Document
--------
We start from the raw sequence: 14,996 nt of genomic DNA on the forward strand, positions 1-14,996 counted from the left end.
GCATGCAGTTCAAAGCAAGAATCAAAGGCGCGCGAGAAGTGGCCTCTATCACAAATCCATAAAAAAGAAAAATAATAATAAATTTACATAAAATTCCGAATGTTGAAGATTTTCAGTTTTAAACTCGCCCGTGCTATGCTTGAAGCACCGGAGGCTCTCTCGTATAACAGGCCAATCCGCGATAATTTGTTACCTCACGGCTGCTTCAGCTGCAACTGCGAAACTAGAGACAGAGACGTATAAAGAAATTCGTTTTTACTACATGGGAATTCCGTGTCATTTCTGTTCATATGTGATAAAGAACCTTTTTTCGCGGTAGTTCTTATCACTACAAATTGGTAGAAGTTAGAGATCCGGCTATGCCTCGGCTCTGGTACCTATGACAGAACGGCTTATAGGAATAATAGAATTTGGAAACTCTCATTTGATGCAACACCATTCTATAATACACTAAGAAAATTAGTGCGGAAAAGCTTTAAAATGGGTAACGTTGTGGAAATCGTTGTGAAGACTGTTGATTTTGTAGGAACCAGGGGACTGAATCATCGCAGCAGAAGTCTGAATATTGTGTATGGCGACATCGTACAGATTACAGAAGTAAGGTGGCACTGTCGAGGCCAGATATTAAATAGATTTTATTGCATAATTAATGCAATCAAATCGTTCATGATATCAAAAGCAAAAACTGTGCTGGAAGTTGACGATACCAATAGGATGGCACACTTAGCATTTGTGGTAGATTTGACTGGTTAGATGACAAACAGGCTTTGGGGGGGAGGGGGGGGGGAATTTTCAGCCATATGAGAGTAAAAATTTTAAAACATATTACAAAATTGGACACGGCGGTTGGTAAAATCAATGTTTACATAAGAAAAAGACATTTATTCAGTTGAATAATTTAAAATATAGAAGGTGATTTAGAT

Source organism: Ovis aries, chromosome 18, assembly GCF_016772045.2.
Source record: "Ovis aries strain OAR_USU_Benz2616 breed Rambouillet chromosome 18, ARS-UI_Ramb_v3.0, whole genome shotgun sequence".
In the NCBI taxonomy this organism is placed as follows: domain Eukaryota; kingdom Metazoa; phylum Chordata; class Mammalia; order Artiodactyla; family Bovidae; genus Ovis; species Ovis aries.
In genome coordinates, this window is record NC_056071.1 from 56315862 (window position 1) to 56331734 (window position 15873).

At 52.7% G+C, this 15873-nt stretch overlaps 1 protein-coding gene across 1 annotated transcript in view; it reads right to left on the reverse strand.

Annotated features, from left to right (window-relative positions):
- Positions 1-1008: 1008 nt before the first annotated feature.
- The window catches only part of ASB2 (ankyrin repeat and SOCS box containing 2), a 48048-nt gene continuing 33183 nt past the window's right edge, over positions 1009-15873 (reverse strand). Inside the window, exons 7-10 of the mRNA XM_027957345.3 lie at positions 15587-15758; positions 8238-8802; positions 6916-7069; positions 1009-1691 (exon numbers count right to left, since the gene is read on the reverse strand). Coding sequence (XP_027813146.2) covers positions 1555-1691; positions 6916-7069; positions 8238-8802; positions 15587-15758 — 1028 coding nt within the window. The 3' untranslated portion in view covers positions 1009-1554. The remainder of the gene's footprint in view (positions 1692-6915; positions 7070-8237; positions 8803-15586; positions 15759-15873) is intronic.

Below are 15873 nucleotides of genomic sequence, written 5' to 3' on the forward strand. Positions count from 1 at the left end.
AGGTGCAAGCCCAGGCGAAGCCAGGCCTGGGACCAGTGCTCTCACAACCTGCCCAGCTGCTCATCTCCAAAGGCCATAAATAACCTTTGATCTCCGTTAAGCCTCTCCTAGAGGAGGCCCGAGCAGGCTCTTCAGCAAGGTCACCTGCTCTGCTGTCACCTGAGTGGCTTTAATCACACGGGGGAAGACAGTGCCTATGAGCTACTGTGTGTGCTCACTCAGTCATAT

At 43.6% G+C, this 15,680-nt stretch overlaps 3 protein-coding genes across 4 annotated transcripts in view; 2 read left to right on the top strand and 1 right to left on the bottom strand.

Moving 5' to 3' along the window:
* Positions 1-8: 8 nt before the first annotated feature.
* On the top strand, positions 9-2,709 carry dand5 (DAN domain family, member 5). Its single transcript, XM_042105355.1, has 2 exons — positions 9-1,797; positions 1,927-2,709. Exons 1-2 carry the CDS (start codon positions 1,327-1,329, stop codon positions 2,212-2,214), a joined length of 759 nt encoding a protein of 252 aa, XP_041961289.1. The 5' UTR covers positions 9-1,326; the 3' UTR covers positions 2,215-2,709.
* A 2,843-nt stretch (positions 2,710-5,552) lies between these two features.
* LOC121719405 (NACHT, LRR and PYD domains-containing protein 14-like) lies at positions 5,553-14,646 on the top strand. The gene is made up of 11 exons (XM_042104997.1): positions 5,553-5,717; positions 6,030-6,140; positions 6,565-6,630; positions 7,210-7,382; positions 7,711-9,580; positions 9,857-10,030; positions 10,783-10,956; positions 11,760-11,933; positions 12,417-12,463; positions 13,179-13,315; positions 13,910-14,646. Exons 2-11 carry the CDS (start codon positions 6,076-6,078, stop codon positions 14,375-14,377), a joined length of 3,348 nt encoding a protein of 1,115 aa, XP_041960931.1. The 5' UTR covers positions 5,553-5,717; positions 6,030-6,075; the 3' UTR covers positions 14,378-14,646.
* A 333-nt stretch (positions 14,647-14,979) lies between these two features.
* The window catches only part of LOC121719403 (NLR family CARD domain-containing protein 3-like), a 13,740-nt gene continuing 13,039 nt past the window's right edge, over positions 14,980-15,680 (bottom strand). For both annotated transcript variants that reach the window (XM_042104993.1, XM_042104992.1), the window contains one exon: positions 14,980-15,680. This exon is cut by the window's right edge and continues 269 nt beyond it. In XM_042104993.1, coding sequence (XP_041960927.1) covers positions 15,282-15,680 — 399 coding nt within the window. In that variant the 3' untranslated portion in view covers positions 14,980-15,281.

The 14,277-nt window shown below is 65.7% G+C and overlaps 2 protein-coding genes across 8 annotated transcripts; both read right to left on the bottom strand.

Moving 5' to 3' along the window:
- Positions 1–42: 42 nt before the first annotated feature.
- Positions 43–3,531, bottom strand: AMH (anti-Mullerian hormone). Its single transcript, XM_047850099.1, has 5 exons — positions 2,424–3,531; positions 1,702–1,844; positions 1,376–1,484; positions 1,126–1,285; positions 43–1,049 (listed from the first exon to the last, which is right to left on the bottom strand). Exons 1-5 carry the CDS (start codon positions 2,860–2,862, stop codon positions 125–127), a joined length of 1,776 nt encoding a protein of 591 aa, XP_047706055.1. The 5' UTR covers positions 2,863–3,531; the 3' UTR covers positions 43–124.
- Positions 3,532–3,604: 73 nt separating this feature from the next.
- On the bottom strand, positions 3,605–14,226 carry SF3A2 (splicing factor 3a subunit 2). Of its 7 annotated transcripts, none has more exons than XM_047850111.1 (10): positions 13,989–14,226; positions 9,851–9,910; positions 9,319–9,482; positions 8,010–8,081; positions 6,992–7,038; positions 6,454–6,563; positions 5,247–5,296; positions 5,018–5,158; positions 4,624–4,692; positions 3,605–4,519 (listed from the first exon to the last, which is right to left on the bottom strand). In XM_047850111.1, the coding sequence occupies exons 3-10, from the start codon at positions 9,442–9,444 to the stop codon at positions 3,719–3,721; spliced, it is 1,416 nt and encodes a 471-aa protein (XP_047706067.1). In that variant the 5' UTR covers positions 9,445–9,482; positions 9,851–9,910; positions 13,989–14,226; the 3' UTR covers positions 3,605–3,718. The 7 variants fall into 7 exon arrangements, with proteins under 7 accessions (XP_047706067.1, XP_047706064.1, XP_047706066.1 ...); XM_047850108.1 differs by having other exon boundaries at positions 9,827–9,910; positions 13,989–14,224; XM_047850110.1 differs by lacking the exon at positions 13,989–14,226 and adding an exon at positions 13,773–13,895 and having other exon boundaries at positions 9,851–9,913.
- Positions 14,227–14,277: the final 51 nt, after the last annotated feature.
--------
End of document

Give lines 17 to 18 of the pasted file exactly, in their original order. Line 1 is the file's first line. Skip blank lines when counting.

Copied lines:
* A 2,843-nt stretch (positions 2,710-5,552) lies between these two features.
* LOC121719405 (NACHT, LRR and PYD domains-containing protein 14-like) lies at positions 5,553-14,646 on the top strand. The gene is made up of 11 exons (XM_042104997.1): positions 5,553-5,717; positions 6,030-6,140; positions 6,565-6,630; positions 7,210-7,382; positions 7,711-9,580; positions 9,857-10,030; positions 10,783-10,956; positions 11,760-11,933; positions 12,417-12,463; positions 13,179-13,315; positions 13,910-14,646. Exons 2-11 carry the CDS (start codon positions 6,076-6,078, stop codon positions 14,375-14,377), a joined length of 3,348 nt encoding a protein of 1,115 aa, XP_041960931.1. The 5' UTR covers positions 5,553-5,717; positions 6,030-6,075; the 3' UTR covers positions 14,378-14,646.